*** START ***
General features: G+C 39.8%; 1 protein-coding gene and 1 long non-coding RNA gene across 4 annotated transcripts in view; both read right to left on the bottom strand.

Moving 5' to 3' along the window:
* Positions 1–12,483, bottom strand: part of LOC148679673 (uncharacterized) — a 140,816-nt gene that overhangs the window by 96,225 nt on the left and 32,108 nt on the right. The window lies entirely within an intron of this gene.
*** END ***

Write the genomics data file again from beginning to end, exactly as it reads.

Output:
General features: G+C 39.8%; 1 protein-coding gene and 1 long non-coding RNA gene across 4 annotated transcripts in view; both read right to left on the bottom strand.

Moving 5' to 3' along the window:
* Positions 1–12,483, bottom strand: part of LOC148679673 (uncharacterized) — a 140,816-nt gene that overhangs the window by 96,225 nt on the left and 32,108 nt on the right. The window lies entirely within an intron of this gene.